Google’s research chief questions value of explainable AI
27 June 2017 | 0
As machine learning and AI become more ubiquitous, there are growing calls for the technologies to explain themselves in human terms.
Despite being used to make life-altering decisions from medical diagnoses to loan limits, the inner workings of various machine learning architectures – including deep learning, neural networks and probabilistic graphical models – are incredibly complex and increasingly opaque.
As these techniques improve, often by themselves, revealing their inner workings becomes more and more difficult. They have become a ‘black box’, according to growing numbers of scientists, governments and concerned citizens.
According to some, there is a need for these systems to expose their decision-making process, and be ‘explainable’ to non-experts: An approach known as ‘explainable artificial intelligence’ or XAI.
But efforts to crack open the black box have hit a snag, as the research director of arguably the world’s biggest AI powerhouse, Google, cast doubt on the value of explainable AI.
After all, Peter Norvig suggested, humans aren’t very good at explaining their decision-making either.
Speaking at an event at UNSW in Sydney on Thursday, Norvig – who at NASA developed software that flew on Deep Space 1 – said: “You can ask a human, but, you know, what cognitive psychologists have discovered is that when you ask a human you’re not really getting at the decision process. They make a decision first, and then you ask, and then they generate an explanation and that may not be the true explanation.”
Just as humans worked to make sense and explain their actions after the fact, a similar method could be adopted in AI, Norvig explained.
“So we might end up being in the same place with machine learning where we train one system to get an answer and then we train another system to say – given the input of this first system, now it’s your job to generate an explanation.”
Although a relatively new field of study, progress in this area is already being made. Researchers at the University of California and Max Planck Institute for Informatics published a paper in December on a system that put machine learning-based image recognition into human explanations.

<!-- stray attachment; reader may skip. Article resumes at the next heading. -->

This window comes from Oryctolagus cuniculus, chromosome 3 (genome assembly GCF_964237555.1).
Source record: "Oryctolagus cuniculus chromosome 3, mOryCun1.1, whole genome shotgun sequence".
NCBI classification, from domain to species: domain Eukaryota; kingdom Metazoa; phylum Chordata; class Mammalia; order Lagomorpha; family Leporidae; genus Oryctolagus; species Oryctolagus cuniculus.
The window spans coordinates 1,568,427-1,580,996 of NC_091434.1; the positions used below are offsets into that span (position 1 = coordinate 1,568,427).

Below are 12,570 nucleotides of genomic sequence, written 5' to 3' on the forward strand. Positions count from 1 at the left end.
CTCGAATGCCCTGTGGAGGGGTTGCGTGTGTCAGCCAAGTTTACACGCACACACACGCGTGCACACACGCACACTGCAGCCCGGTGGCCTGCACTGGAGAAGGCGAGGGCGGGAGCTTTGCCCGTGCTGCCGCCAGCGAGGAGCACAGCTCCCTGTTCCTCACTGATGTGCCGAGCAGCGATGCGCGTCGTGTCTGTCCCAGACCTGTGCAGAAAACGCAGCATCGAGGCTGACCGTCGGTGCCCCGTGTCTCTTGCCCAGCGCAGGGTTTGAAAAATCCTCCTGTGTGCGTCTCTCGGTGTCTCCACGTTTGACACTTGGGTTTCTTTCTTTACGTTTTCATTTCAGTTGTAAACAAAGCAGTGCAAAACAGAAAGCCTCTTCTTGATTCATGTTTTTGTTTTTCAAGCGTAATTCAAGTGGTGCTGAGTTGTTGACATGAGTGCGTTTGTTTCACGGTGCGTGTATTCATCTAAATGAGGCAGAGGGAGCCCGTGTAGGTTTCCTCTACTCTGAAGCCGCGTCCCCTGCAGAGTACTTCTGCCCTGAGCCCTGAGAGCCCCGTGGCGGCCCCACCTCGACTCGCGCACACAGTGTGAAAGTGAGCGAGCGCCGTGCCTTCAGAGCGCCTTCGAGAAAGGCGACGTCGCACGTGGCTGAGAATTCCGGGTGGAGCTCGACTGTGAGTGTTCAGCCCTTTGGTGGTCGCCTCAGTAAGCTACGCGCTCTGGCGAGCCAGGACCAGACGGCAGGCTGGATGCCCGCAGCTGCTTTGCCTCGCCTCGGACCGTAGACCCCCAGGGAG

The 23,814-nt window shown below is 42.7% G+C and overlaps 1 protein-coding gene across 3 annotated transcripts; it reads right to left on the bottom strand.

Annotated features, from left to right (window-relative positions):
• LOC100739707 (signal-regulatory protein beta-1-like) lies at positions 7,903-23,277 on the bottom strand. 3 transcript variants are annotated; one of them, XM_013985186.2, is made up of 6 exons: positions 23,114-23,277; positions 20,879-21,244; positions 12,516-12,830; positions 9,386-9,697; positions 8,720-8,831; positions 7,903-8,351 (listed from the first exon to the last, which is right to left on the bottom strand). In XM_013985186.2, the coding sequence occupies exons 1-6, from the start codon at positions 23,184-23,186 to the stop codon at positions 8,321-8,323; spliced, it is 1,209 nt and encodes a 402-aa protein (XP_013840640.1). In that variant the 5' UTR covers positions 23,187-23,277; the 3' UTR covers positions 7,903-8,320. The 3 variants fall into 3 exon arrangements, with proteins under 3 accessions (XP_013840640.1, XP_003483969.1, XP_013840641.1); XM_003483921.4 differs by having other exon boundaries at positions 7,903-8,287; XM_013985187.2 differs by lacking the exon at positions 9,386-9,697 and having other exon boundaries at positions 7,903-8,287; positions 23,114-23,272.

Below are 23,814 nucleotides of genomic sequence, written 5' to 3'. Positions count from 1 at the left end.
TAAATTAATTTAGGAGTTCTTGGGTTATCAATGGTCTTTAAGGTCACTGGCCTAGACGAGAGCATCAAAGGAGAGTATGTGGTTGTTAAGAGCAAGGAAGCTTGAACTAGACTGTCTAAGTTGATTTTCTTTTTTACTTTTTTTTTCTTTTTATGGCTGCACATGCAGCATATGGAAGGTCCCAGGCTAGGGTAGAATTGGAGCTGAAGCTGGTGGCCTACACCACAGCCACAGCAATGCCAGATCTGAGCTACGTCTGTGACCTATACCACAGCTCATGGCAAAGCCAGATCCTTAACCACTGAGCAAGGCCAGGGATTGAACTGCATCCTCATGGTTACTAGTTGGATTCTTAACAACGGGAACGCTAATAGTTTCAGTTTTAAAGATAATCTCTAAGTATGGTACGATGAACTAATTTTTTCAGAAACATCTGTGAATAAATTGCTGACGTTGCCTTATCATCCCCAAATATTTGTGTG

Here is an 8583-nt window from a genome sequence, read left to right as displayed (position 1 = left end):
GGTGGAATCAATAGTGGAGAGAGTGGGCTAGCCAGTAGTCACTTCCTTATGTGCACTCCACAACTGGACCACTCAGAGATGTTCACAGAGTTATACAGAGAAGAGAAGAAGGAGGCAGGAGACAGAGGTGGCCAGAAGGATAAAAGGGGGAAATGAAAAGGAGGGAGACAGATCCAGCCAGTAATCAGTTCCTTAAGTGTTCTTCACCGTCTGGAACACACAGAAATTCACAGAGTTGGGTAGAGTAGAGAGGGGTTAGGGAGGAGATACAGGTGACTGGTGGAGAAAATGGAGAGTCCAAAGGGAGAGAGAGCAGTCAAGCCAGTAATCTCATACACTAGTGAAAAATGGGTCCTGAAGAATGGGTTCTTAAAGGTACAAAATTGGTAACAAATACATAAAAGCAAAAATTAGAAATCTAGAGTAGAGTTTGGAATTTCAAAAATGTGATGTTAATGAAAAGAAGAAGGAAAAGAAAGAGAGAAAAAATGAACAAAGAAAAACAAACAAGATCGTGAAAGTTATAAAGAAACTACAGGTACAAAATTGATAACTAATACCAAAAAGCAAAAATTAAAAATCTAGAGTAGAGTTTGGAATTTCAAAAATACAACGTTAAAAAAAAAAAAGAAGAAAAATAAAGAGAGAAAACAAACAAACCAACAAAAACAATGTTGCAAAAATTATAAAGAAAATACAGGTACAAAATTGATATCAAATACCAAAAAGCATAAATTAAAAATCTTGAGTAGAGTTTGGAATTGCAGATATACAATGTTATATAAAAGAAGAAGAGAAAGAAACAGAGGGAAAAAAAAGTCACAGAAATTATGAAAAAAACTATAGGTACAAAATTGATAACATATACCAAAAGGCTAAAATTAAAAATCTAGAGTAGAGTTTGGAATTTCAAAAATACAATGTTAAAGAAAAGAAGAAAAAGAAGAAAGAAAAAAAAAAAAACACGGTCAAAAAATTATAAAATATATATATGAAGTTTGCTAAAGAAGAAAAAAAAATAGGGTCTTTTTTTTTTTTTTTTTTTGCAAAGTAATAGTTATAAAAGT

Although explanations were justified “by having access to the hidden state of the model”, they “do not necessarily have to align with the system’s reasoning process”, researchers said.
Besides, Norvig added: “Explanations alone aren’t enough, we need other ways of monitoring the decision making process.”
A more accurate way of checking AI for fairness and bias, Norvig said, was to look instead not at inner workings but at outputs.
“If I apply for a loan and I get turned down, whether it’s by a human or by a machine, and I say what’s the explanation, and it says well you didn’t have enough collateral. That might be the right explanation or it might be it didn’t like my skin colour. And I can’t tell from that explanation,” he said.
“…But if I look at all the decisions that it’s made over a wide variety of cases then I can say you’ve got some bias there – over a collection of decisions that you can’t tell from a single decision. So it’s good to have the explanation but it’s good to have a level of checks.”
Google’s own algorithmic outputs have been accused of bias. A Google image search for hands or babies, for example, displays exclusively white-skinned results. In 2015, the company’s Photos app mistakenly labelled a black couple as being gorillas.
Accusations of racism and sexism have also been targeted at Google’s autocomplete function, which for example, completed ‘Are jews’ with ‘a race’, ‘white’, ‘Christians’ and ‘evil’.
“These results don’t reflect Google’s own opinions or beliefs,” the company said in response to an Observer story in December, adding the results were merely a “reflection of the content across the Web”.
There were better ways to avoid bias than investigating under the hood of machine learning algorithms, Norvig explained.
“We certainly have other ways to probe because we have the system available to us,” he said. “We could say well what if the input was a little bit different, would the output be different or would it be the same? So in that sense there’s lots of things that we can probe.”
Where we’re going
Although checks on outputs might be a satisfactory approach from Google’s perspective, individuals and governments are beginning to demand that they, and all entities that employ machine learning, go much further.
Earlier this year, the UK government’s chief scientific adviser, wrote in a Wired op-ed: “We will need to work out mechanisms to understand the operations of algorithms, in particular those that have evolved within a computer system’s software through machine learning.”
European legislators are making significant efforts in the area to protect individuals. The EU’s General Data Protection Regulation, which will come into force in May 2018, restricts automated decision-making systems which significantly affect users. It also creates a ‘right to explanation,’ whereby a user can ask for the reason behind an algorithmic decision that was made about them.
In May, Google said it would “continue to evolve our capabilities in accordance with the changing regulatory landscape” while helping customers do the same.
Despite the significant implications, Norvig welcomed the regulators’ focus.
“I think it’s good that were starting to look into what the effects are going to be. I think it’s too early to have the answers,” he said. “I think it’s good that right now as we start seeing the promise of AI that we’re not waiting, we’re asking the questions today, trying to figure out where we’re going.”
IDG News Service